Talking about the value of intangible concepts such as employee engagement, organisational development and the like can be a real turn-off to managers and, for many, difficult to understand. After all, they are ultimately accountable for the outcomes of the company’s efforts to deliver the strategy and execute the business plan.

They are only interested in inputs and processes in so far as they can see a direct link with performance improvement; unit cost reduction, volume increases, revenue etc. They can see that a motivated and skilled workforce will enable the organisation to meet its business objectives, but only philosophically or through intuition.

Many managers have no real idea as to ‘how’ human processes operate to deliver business results. So HR Directors and their teams have to talk in language that the business understands, helping managers to make a more tangible link between human input and processes and the business results the organisations sees. Then, maybe then, the HR function can start to be taken more seriously.

The onus of measurement
It has often been said that “if you can see it, you can measure it; and if you can measure it, you can manage it”. Trouble is, of course, people aren’t widgets. Despite the fact of years of that well espoused line of “our people are our greatest asset” in company reports and accounts, the thorny problem of actually measuring those assets have been notoriously difficult.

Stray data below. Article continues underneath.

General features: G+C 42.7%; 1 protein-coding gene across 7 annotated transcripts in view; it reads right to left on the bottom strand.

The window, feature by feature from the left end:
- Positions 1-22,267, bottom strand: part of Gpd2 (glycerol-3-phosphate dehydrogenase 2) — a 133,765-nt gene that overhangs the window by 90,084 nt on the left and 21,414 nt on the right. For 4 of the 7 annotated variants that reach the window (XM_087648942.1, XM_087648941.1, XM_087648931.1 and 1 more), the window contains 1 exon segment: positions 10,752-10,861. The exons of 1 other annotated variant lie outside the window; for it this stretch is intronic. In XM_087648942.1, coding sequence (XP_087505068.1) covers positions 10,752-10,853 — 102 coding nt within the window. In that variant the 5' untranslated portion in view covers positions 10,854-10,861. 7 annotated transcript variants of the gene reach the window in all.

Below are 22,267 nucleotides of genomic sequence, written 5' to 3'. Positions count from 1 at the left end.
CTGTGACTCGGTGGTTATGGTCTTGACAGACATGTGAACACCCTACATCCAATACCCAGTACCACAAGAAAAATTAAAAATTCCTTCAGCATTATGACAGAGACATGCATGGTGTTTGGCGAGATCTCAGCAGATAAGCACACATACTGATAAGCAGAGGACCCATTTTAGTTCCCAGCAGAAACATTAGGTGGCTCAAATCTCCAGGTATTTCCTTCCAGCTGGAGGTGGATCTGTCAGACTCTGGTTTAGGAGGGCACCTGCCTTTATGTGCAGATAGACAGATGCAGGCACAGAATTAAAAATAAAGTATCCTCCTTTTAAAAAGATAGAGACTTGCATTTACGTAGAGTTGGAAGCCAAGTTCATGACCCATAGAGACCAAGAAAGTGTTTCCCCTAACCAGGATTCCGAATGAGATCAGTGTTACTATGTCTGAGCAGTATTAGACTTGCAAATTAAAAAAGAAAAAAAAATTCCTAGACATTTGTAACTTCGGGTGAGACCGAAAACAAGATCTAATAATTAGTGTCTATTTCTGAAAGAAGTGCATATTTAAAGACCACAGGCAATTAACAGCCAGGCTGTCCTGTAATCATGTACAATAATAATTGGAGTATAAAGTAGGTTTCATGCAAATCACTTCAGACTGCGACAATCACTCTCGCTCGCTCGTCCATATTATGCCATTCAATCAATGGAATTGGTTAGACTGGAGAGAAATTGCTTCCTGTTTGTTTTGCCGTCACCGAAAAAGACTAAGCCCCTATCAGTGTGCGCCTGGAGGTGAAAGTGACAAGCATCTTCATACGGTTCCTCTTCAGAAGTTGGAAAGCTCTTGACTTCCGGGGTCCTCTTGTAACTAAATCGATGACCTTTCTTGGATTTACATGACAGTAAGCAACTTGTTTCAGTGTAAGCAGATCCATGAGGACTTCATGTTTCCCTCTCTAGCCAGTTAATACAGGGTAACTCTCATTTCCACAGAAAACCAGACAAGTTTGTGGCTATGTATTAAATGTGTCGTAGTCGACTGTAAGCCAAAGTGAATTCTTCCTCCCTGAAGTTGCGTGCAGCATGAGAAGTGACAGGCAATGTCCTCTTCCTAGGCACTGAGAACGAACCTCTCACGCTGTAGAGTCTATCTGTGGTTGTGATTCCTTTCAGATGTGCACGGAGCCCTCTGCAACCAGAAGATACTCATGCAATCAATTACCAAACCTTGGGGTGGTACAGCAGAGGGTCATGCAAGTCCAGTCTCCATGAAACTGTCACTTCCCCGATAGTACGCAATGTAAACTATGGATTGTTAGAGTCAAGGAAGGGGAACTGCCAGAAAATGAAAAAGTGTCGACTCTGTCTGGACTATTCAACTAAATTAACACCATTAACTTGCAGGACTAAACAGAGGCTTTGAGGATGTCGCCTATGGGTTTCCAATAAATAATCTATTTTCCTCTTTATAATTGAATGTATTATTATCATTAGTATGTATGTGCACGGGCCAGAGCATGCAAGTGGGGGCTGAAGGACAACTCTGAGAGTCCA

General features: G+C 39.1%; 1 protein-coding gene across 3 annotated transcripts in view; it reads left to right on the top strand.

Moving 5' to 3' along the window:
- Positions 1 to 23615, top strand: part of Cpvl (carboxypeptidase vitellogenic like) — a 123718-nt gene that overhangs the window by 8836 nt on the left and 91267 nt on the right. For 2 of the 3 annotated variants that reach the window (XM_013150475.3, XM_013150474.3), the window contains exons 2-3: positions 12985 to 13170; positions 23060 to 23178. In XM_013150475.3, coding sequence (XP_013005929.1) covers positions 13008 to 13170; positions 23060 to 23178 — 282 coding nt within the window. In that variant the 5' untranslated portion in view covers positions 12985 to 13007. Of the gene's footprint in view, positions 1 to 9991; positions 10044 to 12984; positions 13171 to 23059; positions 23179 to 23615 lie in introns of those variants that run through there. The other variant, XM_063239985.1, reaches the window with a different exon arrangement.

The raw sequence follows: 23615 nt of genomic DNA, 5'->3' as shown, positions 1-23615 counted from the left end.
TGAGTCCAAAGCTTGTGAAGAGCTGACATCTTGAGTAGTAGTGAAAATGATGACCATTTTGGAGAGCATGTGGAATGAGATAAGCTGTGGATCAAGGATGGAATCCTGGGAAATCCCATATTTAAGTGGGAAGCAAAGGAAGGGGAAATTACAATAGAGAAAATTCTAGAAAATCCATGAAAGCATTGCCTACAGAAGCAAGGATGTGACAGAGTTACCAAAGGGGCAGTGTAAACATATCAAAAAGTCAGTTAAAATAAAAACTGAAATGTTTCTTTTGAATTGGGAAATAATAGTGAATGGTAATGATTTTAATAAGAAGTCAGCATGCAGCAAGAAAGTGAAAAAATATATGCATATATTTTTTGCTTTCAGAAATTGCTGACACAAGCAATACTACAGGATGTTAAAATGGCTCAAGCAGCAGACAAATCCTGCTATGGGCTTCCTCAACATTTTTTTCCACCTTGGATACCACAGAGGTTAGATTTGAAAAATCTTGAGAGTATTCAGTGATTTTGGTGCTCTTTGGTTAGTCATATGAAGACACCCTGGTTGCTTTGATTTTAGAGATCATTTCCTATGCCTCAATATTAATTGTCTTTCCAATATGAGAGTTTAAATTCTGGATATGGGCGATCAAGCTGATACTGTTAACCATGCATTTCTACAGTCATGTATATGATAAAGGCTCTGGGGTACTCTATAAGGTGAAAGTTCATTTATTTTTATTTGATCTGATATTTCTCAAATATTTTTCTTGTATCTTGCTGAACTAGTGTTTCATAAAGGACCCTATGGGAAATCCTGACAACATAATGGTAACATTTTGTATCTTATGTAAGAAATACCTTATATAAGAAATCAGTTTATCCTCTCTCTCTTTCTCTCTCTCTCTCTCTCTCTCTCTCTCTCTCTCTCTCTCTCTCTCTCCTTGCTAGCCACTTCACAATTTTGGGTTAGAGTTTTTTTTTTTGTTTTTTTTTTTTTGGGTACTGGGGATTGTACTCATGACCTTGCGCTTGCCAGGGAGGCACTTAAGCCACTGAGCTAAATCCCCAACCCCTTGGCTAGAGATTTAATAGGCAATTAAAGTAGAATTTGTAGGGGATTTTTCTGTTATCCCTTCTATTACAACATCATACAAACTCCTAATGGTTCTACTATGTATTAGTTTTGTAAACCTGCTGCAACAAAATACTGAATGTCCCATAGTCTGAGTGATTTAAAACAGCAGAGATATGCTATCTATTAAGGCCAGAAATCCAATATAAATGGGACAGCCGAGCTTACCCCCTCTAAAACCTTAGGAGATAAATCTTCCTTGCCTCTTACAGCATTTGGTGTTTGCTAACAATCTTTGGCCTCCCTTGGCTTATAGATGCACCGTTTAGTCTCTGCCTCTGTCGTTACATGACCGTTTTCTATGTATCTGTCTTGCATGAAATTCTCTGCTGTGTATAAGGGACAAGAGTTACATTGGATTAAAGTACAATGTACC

Since April 2005 all publicly quoted companies are required by the DTI to include a section on their approach to human capital management within their annual Operating and Financial Review (OFR). “At last”, the HR Director shouts, “a legal requirement that will mean we will definitely have to be taken seriously”.

Not so fast! Research in 2005 by the Chartered Management Institute indicated that many companies struggle to meet even the basic guidelines for OFR, and while a majority (about 90%) claimed they measured the value of their workforce, only 20% believed that the information was of any use. Quantitative methods previously used by HR professionals don’t say whether, or by how much, they contribute to business results.

There have been several attempts to demonstrate the value of the workforce, but efforts to predict its contribution to the balance sheet have, so far, been inconclusive. While HR wants the respect of business for being able to show how good people practices contribute to business value creation, it won’t get it by continuing to use jargon or ‘soft’ measures.

So how does HR get listened to and respected?